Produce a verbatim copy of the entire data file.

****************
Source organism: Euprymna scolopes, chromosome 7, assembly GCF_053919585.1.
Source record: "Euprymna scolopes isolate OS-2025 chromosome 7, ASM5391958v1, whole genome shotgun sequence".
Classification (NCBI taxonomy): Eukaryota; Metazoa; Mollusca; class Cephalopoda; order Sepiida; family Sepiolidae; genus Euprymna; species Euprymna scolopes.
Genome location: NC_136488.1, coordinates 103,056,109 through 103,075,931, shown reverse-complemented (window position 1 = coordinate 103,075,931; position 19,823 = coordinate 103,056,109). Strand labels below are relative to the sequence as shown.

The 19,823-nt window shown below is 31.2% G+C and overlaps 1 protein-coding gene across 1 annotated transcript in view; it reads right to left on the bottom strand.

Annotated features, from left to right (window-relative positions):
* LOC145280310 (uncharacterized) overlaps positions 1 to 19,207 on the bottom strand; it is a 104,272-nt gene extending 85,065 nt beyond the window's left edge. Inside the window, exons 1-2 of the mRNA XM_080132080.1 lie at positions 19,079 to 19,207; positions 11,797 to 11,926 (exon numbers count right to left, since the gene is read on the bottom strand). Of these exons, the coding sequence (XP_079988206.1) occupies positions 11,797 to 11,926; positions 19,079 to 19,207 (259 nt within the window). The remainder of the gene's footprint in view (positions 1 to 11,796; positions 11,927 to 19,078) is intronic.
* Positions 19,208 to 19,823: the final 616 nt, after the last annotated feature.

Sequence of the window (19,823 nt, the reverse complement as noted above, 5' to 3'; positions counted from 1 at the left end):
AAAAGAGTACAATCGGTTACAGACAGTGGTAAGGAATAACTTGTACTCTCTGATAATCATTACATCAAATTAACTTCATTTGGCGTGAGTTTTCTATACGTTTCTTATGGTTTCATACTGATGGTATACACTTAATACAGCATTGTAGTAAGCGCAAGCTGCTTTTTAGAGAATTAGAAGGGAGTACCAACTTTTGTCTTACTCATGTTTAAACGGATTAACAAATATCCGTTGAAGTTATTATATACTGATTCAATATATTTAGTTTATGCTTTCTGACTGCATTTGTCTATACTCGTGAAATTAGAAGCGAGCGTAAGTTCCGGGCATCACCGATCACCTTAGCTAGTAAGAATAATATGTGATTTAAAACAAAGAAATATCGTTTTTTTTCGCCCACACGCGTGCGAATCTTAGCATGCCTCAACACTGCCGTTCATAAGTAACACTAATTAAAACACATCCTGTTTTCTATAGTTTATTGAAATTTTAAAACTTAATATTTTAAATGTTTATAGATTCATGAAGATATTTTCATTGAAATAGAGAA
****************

Source organism: Euprymna scolopes, chromosome 7, assembly GCF_053919585.1.
Source record: "Euprymna scolopes isolate OS-2025 chromosome 7, ASM5391958v1, whole genome shotgun sequence".
Classification (NCBI taxonomy): Eukaryota; Metazoa; Mollusca; class Cephalopoda; order Sepiida; family Sepiolidae; genus Euprymna; species Euprymna scolopes.
Genome location: NC_136488.1, coordinates 103,056,109 through 103,075,931, shown reverse-complemented (window position 1 = coordinate 103,075,931; position 19,823 = coordinate 103,056,109). Strand labels below are relative to the sequence as shown.

The 19,823-nt window shown below is 31.2% G+C and overlaps 1 protein-coding gene across 1 annotated transcript in view; it reads right to left on the bottom strand.

Annotated features, from left to right (window-relative positions):
* LOC145280310 (uncharacterized) overlaps positions 1 to 19,207 on the bottom strand; it is a 104,272-nt gene extending 85,065 nt beyond the window's left edge. Inside the window, exons 1-2 of the mRNA XM_080132080.1 lie at positions 19,079 to 19,207; positions 11,797 to 11,926 (exon numbers count right to left, since the gene is read on the bottom strand). Of these exons, the coding sequence (XP_079988206.1) occupies positions 11,797 to 11,926; positions 19,079 to 19,207 (259 nt within the window). The remainder of the gene's footprint in view (positions 1 to 11,796; positions 11,927 to 19,078) is intronic.
* Positions 19,208 to 19,823: the final 616 nt, after the last annotated feature.

Sequence of the window (19,823 nt, the reverse complement as noted above, 5' to 3'; positions counted from 1 at the left end):
AAAAGAGTACAATCGGTTACAGACAGTGGTAAGGAATAACTTGTACTCTCTGATAATCATTACATCAAATTAACTTCATTTGGCGTGAGTTTTCTATACGTTTCTTATGGTTTCATACTGATGGTATACACTTAATACAGCATTGTAGTAAGCGCAAGCTGCTTTTTAGAGAATTAGAAGGGAGTACCAACTTTTGTCTTACTCATGTTTAAACGGATTAACAAATATCCGTTGAAGTTATTATATACTGATTCAATATATTTAGTTTATGCTTTCTGACTGCATTTGTCTATACTCGTGAAATTAGAAGCGAGCGTAAGTTCCGGGCATCACCGATCACCTTAGCTAGTAAGAATAATATGTGATTTAAAACAAAGAAATATCGTTTTTTTTCGCCCACACGCGTGCGAATCTTAGCATGCCTCAACACTGCCGTTCATAAGTAACACTAATTAAAACACATCCTGTTTTCTATAGTTTATTGAAATTTTAAAACTTAATATTTTAAATGTTTATAGATTCATGAAGATATTTTCATTGAAATAGAGAA